Tree of Life Rabbi Jeffrey Myers: Reflections on the Shooting Two Years Later

Rabbi Jeffrey Myers

By Rabbi Jeffrey Myers
As long as we live we will never forget the lives of those we lost on Oct. 27, 2018. We will never forget who we were with and what we were doing, how we responded and what we have done to honor these beloved martyrs of our community.

As we commemorate one of the most significant events of our lives, we still grieve, we still remember, we still survive in a time that continues to challenge us in ways we never imagined. Despite these challenges, we will continue to reach out to teach each other about hope, love and community.

Are we better as a nation two years later? While I cannot lessen the impact of more than 200,000 COVID-related deaths in the United States alone, I have learned that during times of trauma, people’s authenticity inevitably rises to the surface. If you are innately a good person, you will find ways to utilize your goodness to help better the lives of others.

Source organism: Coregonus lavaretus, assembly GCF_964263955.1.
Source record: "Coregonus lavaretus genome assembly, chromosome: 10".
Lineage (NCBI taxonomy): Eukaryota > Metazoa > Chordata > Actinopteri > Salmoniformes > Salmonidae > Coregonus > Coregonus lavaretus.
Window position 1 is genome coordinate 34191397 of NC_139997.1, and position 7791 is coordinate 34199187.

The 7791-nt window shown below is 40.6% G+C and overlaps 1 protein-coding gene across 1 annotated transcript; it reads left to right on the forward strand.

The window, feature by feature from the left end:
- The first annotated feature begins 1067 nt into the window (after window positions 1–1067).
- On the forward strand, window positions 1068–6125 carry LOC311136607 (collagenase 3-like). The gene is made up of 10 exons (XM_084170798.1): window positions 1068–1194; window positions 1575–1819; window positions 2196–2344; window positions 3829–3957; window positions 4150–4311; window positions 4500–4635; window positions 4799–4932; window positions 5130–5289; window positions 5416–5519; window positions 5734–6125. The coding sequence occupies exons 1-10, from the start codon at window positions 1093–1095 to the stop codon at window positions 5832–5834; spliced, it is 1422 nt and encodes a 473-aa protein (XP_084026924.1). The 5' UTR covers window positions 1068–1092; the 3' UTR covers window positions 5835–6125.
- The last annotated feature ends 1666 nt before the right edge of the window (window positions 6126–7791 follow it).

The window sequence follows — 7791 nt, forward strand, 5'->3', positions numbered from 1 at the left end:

In the days and weeks following the Oct. 27 attack that killed 11 worshippers from three congregations, strangers from across the globe offered condolences, prayers, encouragement and even lengthy, hand-written letters pouring out their tears. As we approach the second year commemoration, good people once again reach out, offering continued support, reminding us that they have not forgotten.

I still believe that deep down the vast majority of humanity is comprised of good people. They reject all forms of “H” (that word is eliminated from my vocabulary), bigotry, racism, and the all too frequent violent acts that often accompany these words. Perhaps during periods of great stress, who we really are is seen in full view, stripped of all pretense and protective gear. Studies have shown that during great stressors throughout history, anti-Semitism rises.

When coupled with so much else occurring in America at this time, some might suggest that it’s no surprise that the proverbial pot is boiling over. Social unrest. Pandemic. Political upheaval. Economic stress. Serious divisiveness. All at once we find ourselves coping with these entrenched daily travails on top of the indelible mark that Oct. 27 left on each of us. Despite it all, we remain resilient and resolute in moving forward with our lives, with plans to rebuild our synagogue as well as our dreams.